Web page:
restructuring debt, the secret to newspapers future success?

Posted on June 27, 2010


this is an interesting article that looks at the amount of debt these newspapers were carrying and the cashflow and margin impact that would have had on their businesses. This doesnt mean the 50% drop in revenues wasnt a real issue, but you have to ask yourself – were these assets bought at a peak by “dumb” investors who didnt understand the coming changes, leveraged to the hilt due to their margins and the, poof – when the market receded so did their cash….

it would be interesting to see just how much of their actual cash goes into debt repayment and what impact that had on their margins or losses…

our news-gathering companies are stumbling to extinction

Tuesday, March 23, 2010

Papers exiting bankruptcy dump 75% of debt

The four newspaper companies that have exited bankruptcy to date have shed three-quarters of their of debt, collectively trimming nearly $2 billion in burdensome obligations.

In so doing, the publishers will take some pressure off their newspapers to produce aggressive profits during an historic – and ongoing – collapse in advertising sales. But that doesn’t mean the staffs at those newspapers can rest easy.

As detailed in the Bankruptcy Scorecard below, the publishers who unburdened their balance sheets through Chapter 11 are MediaNews Group, which chucked 82% of its debt; Minneapolis Star Tribune, which deep-sixed 79% of its debt; Morris Publishing Group, which dumped 69% of its debt, and Journal Register Co., which unloaded 68% of its debt.

Collectively, the foursome stiffed their lenders for $1.9 billion, or 74.5% of their outstanding debt. In most cases, lenders were persuaded to forgive a portion of the debt in exchange for an ongoing ownership stake in the companies, which will have value only if the companies can be sold somewhere down the line for more than they are worth today.

With the amenable settlement of these four bankruptcies, the cases of four more publishers remain to work through the federal bankruptcy courts. Together, the publishers in the pending cases are seeking relief from $14.3 billion in debt, though most of that sum is associated with the Tribune Co., which owes creditors nearly $13 billion.

While Freedom Communications appears to be progressing towards a prepackaged bankruptcy where creditors agree in advance to the size of their haircut and the future governance of the company, the final terms of the other three pending bankruptcies are less clear. The Philadelphia Newspapers, for example, have been engaged in a long-running tussle with creditors over who will control the company when it emerges from Chapter 11. The issue may be resolved on April 27 when the company is scheduled put up for auction.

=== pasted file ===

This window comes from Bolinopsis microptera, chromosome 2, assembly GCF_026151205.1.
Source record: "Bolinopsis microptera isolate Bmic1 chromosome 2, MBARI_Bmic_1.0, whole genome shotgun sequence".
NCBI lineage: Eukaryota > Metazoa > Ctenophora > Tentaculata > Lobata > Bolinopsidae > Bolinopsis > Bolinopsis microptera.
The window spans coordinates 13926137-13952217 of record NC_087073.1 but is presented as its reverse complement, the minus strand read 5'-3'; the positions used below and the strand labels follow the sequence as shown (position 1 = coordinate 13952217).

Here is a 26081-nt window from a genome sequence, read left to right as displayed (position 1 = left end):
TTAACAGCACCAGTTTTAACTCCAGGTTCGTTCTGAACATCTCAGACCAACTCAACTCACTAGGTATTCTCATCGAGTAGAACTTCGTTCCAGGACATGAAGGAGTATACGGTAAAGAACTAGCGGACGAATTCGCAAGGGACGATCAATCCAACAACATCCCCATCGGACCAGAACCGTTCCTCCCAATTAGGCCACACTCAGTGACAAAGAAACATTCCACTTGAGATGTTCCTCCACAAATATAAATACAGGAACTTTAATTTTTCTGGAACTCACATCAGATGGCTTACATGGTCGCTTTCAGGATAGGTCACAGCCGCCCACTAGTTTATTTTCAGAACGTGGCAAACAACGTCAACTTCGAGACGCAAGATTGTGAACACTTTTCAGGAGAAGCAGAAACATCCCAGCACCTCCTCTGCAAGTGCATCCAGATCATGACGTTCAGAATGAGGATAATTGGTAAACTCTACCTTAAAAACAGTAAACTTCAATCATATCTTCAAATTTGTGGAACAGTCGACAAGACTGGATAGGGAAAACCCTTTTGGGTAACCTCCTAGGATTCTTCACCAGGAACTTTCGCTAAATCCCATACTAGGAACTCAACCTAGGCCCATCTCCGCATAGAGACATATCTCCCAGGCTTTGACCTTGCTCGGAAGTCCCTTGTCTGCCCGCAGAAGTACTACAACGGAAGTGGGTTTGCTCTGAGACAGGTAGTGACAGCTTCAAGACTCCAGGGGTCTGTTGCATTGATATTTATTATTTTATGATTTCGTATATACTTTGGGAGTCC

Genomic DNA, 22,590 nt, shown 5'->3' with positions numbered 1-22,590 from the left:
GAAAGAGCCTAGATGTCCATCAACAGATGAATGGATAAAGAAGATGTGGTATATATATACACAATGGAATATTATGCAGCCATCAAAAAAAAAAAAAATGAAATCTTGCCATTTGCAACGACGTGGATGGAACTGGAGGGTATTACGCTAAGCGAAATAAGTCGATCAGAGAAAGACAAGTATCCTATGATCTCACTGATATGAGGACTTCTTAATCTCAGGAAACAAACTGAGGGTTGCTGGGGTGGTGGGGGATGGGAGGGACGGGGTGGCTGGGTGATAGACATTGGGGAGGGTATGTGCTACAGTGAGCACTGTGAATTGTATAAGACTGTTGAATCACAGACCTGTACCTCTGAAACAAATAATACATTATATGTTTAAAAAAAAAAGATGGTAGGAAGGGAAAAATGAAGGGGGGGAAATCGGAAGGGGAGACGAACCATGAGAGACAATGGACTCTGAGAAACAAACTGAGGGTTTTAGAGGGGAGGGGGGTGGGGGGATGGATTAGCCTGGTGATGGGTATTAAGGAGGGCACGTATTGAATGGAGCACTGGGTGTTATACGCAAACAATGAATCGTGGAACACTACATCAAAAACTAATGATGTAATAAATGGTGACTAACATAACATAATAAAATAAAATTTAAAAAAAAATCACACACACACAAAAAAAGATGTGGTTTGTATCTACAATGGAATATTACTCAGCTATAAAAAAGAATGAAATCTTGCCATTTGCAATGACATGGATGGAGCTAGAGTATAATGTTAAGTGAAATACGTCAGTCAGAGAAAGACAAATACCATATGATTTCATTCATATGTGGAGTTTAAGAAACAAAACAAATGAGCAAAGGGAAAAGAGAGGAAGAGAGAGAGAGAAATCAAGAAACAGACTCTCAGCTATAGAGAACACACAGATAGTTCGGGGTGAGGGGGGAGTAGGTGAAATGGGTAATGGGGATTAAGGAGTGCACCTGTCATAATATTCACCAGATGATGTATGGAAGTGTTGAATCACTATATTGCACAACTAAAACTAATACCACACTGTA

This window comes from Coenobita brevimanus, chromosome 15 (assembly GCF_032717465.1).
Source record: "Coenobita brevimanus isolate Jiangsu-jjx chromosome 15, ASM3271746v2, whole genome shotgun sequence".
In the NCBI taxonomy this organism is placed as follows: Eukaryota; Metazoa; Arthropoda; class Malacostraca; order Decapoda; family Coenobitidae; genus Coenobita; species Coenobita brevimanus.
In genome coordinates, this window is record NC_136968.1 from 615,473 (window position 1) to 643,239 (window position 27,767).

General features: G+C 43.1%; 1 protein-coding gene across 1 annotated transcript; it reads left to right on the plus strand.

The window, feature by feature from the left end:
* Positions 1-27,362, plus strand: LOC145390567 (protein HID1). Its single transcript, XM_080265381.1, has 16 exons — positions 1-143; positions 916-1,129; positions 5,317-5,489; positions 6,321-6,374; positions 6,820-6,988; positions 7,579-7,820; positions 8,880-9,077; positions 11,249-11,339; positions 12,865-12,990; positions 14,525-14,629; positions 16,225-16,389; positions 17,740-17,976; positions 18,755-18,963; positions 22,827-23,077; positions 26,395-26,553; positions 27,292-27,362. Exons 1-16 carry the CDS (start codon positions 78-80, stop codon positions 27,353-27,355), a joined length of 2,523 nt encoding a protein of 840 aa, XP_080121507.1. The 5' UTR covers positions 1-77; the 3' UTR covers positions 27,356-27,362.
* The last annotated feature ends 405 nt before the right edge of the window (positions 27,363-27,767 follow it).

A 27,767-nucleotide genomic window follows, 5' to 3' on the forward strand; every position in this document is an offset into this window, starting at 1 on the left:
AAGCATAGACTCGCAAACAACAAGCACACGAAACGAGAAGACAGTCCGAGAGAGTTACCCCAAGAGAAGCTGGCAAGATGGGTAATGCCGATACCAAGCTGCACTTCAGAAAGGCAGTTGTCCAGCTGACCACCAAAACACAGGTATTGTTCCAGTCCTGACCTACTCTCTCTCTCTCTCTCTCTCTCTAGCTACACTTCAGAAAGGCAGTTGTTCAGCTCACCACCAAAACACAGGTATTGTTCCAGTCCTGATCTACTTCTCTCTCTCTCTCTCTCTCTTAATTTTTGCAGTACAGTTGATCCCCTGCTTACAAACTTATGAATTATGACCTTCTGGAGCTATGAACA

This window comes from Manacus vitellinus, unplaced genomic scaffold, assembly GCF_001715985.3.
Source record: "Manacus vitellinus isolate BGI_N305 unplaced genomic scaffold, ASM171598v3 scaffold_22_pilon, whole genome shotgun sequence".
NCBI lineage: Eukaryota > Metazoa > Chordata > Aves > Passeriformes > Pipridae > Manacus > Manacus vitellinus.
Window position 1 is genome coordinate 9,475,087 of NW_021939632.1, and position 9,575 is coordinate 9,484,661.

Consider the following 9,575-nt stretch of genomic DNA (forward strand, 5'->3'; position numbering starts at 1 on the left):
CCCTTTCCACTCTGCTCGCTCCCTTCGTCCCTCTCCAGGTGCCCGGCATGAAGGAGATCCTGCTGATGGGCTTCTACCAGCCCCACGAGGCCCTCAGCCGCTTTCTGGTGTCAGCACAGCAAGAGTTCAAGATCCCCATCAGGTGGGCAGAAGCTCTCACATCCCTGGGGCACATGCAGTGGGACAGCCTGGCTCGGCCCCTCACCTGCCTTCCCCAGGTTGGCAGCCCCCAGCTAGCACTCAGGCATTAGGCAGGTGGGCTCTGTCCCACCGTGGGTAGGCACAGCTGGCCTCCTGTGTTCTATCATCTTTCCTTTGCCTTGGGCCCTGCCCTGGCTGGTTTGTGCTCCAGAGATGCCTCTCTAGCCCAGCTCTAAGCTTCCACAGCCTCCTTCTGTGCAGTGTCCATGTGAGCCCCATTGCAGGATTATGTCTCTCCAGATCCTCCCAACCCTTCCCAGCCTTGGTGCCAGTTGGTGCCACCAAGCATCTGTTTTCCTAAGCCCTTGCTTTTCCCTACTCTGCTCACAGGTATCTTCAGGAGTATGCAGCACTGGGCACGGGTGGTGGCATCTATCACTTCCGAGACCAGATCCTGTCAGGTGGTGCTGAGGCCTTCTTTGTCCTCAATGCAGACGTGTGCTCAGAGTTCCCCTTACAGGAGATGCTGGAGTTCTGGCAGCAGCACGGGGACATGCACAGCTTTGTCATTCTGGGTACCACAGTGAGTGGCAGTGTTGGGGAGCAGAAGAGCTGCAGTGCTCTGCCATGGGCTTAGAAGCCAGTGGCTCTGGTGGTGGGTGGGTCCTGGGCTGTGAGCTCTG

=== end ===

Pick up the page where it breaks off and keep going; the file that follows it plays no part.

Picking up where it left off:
The ninth of the nine publishers that have declared bankruptcy is the Sun-Times Media Group, which was discharged last year when it was purchased for a token sum by a group of Chicago businessmen. The paper, which had no debt prior to filing, went into bankruptcy because it was running out cash to fund its operations. The bankruptcy process helped STMG unwind a number of obligations, including millions of dollars in unpaid taxes.

Publishers are using bankruptcy to strip debt off their balance sheets to reduce the amount of cash they need to generate from operations to pay interest and principal on their obligations. The high debt loads carried by publishers prior to the collapse in advertising sales caused most companies to drastically cut staffing and other expenses to try to extract enough cash from their operations to stay current on their obligations.

As advertising plunged 43% from a high of $49 billion in 2005 to an estimated $28 billion in 2009, even the most determined publishers found they could not keep up with the obligations to their creditors. The significant reduction in debt enabled by Chapter 11 gives them a chance to start with significantly cleaner slates.

But neither pubishers, nor their employees, are out of the woods. The post-bankruptcy agreements struck between creditors and publishers call for all manner of stringent performance standards, not the least of which is exacting profit targets.

To the degree newspaper revenues continue to slide – as they appear to be doing by double-digit levels in the first months of this year – publishers will be challenged to deliver on the fresh promises they have made.

And that could lead to more of the production consolidation, job outsourcing, staff cutting and news hole shrinking that characterized the pre-Chapter 11 era.

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